sudo mkdir -p /export/install/linux/{centos,redhat,kickstart,etc,root}
sudo mkdir -p /export/install/linux/centos/6/{x86_64,i386}
sudo mkdir -p /export/install/linux/redhat/6/{x86_64,i386}

Go to the CentOS and RedHat websites and download the complete DVD iso image for version 6. Again, select the i386 and/or the x86_64 versions. In this blog post, I'll only show how to install the x86_64 version of CentOS 6 because that's what I use the most. Assuming you're working on a PC-BSD or Linux desktop, drop the DVD image into your ~/Downloads directory. Start the download now because these are big files to download.

Next, connect to the KickStart server and install some required applications.

sudo yum -y install tftp-server xinetd httpd vim dhcp

DNS Configuration

For this whole thing to work, we need to setup a DNS CNAME that points to our machine. So connect to your BIND name server and set one up. Test to see if it works :

dig +short cname

Good that means your DNS resolver can find the right machine.

Apache Configuration

We will use Apache as the transport for our KickStart. We thus need to configure it.

sudo vim /etc/httpd/conf/httpd.conf

Check that our configuration is ok?

sudo httpd -S

VirtualHost configuration:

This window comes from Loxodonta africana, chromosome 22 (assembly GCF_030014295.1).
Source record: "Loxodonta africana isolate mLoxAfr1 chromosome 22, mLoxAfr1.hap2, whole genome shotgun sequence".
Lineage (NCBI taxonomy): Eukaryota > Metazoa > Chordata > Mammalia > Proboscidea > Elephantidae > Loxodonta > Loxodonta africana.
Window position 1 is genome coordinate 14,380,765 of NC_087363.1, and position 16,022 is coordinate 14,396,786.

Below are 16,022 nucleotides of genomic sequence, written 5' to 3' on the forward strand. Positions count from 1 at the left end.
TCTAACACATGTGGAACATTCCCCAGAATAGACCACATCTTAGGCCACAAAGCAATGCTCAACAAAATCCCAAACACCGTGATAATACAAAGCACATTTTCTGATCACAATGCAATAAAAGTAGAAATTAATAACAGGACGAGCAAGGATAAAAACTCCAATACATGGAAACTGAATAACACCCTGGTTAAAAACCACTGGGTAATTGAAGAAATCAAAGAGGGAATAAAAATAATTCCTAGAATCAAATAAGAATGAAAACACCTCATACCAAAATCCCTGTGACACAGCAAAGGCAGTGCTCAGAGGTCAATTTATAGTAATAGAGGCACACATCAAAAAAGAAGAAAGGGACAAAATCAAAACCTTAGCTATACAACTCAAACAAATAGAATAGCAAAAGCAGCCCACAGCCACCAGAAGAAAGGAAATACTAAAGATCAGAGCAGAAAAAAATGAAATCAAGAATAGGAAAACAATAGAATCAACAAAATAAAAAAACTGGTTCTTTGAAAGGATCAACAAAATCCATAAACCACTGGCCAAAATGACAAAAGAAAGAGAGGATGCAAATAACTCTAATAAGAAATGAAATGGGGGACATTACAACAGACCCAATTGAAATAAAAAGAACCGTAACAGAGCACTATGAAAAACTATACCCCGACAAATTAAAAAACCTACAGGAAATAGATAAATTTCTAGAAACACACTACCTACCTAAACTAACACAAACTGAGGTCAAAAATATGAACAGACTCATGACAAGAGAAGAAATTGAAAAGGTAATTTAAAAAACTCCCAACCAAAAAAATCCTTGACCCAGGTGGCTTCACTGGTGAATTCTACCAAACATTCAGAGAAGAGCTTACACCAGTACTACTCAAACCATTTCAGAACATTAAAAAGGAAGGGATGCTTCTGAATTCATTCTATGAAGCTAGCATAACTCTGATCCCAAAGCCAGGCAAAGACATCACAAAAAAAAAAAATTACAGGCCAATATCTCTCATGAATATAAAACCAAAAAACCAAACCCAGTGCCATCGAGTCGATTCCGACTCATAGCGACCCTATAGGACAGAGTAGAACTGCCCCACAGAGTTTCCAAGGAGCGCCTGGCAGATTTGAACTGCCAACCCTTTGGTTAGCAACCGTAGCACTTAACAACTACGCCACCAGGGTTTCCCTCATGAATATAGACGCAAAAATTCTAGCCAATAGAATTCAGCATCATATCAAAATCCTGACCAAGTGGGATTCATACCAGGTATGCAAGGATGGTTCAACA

wildcard NameVirtualHosts and _default_ servers:
*:80                   is a NameVirtualHost
         default server (/etc/httpd/conf/httpd.conf:231)
         port 80 namevhost (/etc/httpd/conf/httpd.conf:231)
Syntax OK

Make sure httpd starts at boot time.

sudo chkconfig httpd on

Then start it.

sudo /etc/init.d/httpd start

DHCP Configuration

Configuring a Multihomed DHCP Server and ISC DHCP Documentation & FAQ. But the ISC has changed their site and I can't find this documentation anymore :(

sudo vim /etc/dhcp/dhcpd.conf
sudo vim /etc/sysconfig/dhcpd
sudo chkconfig dhcpd on
sudo /etc/init.d/dhcpd configtest
sudo /etc/init.d/dhcpd start

WARNING : Do NOT install a DHCP server in your corporation without the proper consent of the network administration group!

TFTP Server Configuration

That's easy enough, just edit the configuration file. See in.tftpd(8) for more info.

Then make sure xinetd(8) starts at boot.

sudo chkconfig xinetd on

And start xinetd.

sudo /etc/init.d/xinetd start

PXE Boot Configuration

You can read the official PXE Boot Configuration documentation on how to set things up. Or simply follow the instructions in this blog post. Now the only big differences between the CentOS and RedHat kickstart configuration are the vmlinuz and initrd.img files. The pxelinux.0 and pxelinux.cfg/default files can be used for both as we shall see later on.